Q: How did you go about making the all-important decision of who would publish your work?

A: It was the process of elimination. I spent almost three years querying agents to represent me to a national publisher, but no one took me on as a client. After several agents said that no one was interested in birds – even though it’s one of the fastest growing hobbies in America – I decided to try a small publisher in Minnesota since we have a very active birding community in the state. I researched regional publishers (no agent required) and found North Star Press, Inc. of St. Cloud. They focused on books with a Minnesota tie-in, and my publisher herself was a birder, so she was very enthused about the project. That was five books ago.

Q: What do you know now about the publishing world that you didn’t know when you started?

A: Writing is the easiest part of a writer’s task – once you’re published, you need to devote enormous amounts of time and energy to marketing your book. I wish I’d written all 12 books in my series before I’d gotten the first one published because I’m always behind now on writing!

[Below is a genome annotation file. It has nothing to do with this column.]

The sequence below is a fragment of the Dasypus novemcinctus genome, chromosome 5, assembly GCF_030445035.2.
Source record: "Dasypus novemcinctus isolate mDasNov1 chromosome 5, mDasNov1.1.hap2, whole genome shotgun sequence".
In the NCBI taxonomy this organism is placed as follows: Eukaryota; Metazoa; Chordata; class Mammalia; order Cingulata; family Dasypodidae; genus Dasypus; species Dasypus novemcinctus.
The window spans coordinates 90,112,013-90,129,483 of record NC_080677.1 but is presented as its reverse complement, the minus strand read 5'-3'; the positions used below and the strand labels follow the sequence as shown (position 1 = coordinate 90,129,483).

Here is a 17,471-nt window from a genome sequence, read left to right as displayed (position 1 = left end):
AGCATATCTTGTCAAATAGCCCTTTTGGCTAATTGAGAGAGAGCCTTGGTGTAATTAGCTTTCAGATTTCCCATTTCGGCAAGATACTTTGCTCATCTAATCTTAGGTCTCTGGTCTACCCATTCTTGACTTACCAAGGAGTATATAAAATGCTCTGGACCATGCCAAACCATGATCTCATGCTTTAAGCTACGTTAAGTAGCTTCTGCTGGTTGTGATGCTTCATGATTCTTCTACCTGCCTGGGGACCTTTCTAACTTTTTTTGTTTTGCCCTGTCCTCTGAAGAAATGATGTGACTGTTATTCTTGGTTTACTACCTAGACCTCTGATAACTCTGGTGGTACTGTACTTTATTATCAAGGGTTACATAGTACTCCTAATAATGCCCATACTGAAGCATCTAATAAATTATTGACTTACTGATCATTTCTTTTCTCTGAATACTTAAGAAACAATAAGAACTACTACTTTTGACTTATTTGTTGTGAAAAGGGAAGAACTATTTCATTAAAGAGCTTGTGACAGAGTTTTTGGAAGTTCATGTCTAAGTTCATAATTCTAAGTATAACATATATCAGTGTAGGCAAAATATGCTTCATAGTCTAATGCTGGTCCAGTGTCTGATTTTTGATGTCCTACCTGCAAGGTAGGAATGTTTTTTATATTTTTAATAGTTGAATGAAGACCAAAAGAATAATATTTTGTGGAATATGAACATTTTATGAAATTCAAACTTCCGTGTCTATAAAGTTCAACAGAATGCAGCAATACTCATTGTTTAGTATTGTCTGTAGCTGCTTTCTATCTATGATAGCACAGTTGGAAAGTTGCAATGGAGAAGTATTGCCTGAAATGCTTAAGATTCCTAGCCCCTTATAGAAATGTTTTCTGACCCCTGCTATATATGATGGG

Q: What do your five children think about their mom’s mystery-writing career?

A: They are all totally supportive, and help me out by being my first readers and critics, teaching me more about social networking for marketing, and encouraging me to keep at it. As long as I don’t embarrass them in print, they’re okay with my writing. Although I think one of them once said I was using writing as a passive-aggressive outlet…

Q: What’s next on your plate?

A: I’m writing book #6 in the series right now. It’s titled Swift Justice and will be out in 2014. I’m also planning a trip to the Rio Grande Valley to research birds and settings for book #7.

Q: Anything else you’d like readers to know?

A: I love hearing from readers at my website www.jandunlap.com and often work into the books the ideas they share with me. I’m also on Facebook, Twitter and Pinterest, where I pin images and ideas for upcoming books to give readers a sneak peek into what’s ahead for Bob White. Finally, I do write a brief humor blog on my website to give visitors a weekly laugh. And my publisher does offer free Kindles of my books on occasion: the third book in the series, titled A Bobwhite Killing, is going to be free on Kindle at Amazon.com July 10-14, 2013. It’s a great opportunity to try out a Birder Murder and get to know Bob White and the world of birding!